# How do you graph f(x)=2-x^3 using zeros and end behavior?

Oct 2, 2017

Left end is upwards, right end is downwards, and the graph crosses the x-axis at $\left(\sqrt[3]{2} , 0\right)$.

#### Explanation:

This function $f \left(x\right)$ is a polynomial of degree 3. Begin by rearranging the function in decreasing order of exponents:

$f \left(x\right) = - {x}^{3} + 2$

Since this is a degree 3 polynomial, the odd degree (3) tells us that the left and right ends of the graph will point in opposite directions.

The leading coefficient is -1, which indicates that the right end of the graph will point downwards. (Hint: the negative leading coefficient means the right tail points towards the negative $y$ values, or down.) Given we know the left tail is opposite to the right, we now know the left tail will rise/point upwards.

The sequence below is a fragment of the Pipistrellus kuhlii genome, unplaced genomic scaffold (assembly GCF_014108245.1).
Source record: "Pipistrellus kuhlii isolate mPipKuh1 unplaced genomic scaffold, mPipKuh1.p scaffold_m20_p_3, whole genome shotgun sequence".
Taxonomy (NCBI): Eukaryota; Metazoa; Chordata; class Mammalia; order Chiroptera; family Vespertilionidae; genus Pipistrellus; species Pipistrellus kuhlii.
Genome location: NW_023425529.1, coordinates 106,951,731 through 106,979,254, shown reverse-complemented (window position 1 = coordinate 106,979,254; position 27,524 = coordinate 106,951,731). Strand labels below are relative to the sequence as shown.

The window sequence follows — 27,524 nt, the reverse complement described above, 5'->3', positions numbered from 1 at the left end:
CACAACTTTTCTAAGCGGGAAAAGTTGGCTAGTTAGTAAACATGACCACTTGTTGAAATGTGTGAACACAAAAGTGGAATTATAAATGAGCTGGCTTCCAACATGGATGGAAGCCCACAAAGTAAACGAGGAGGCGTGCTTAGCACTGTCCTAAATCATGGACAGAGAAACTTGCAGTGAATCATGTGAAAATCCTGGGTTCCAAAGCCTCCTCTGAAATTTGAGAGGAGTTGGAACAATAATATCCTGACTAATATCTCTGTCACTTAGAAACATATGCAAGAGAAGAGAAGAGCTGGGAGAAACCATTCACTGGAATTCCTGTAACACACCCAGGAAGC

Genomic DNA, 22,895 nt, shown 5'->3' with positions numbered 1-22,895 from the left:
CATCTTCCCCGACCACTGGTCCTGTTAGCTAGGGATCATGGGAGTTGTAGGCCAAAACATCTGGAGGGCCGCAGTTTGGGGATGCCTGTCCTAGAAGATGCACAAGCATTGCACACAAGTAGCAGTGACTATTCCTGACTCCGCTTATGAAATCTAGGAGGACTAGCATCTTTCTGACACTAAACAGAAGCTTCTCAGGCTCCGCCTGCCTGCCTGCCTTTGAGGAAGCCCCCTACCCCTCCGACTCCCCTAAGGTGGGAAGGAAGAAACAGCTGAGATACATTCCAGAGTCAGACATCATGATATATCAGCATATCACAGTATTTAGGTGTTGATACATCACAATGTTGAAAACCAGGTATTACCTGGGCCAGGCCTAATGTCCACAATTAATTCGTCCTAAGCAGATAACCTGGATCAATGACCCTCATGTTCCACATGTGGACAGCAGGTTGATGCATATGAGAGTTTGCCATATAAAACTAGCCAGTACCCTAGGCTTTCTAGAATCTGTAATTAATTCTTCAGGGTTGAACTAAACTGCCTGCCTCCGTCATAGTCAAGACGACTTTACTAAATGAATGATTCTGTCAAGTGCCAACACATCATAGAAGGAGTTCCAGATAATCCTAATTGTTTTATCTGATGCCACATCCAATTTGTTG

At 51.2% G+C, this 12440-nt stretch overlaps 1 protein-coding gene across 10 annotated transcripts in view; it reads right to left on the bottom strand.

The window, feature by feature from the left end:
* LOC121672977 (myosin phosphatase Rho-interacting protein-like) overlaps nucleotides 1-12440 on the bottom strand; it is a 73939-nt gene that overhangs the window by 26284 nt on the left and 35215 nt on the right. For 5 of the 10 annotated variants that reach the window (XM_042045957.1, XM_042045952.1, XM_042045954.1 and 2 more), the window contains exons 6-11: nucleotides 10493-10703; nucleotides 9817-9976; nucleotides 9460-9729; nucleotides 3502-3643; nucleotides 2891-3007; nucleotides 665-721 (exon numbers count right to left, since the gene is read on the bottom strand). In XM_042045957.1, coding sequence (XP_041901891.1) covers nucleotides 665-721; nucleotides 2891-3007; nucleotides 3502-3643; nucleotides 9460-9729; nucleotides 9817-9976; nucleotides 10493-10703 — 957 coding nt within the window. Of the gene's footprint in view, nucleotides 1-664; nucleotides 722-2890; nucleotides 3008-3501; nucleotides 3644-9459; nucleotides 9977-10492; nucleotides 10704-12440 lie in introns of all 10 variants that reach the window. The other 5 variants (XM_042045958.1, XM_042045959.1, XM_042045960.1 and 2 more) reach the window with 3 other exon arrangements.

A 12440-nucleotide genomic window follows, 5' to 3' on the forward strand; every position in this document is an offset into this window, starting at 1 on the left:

Next we should check for both $x$- and $y$-intercepts. $x$-intercepts happen when $y = 0$, or:

$- {x}^{3} + 2 = 0$
${x}^{3} = 2$
$x = \sqrt[3]{2} \approx 1.26$

$y$-intercepts happen when $x = 0$, or:

$y = - \left({0}^{3}\right) + 2$
$y = 2$

The rough sketch using just this information should behave following these patterns:

• The graph comes down from the top of the graph paper on the left side of the y-axis.
• The graph crosses over the y-axis at (0,2), and heads towards the x-axis.
• The graph crosses over the x-axis at $\left(\sqrt[3]{2} , 0\right)$ heading downwards.
• The graph exits off the bottom of the graph paper to the right of $x = \sqrt[3]{2}$

Here's how it looks:

graph{2-x^3 [-4.656, 5.21, -0.705, 4.228]}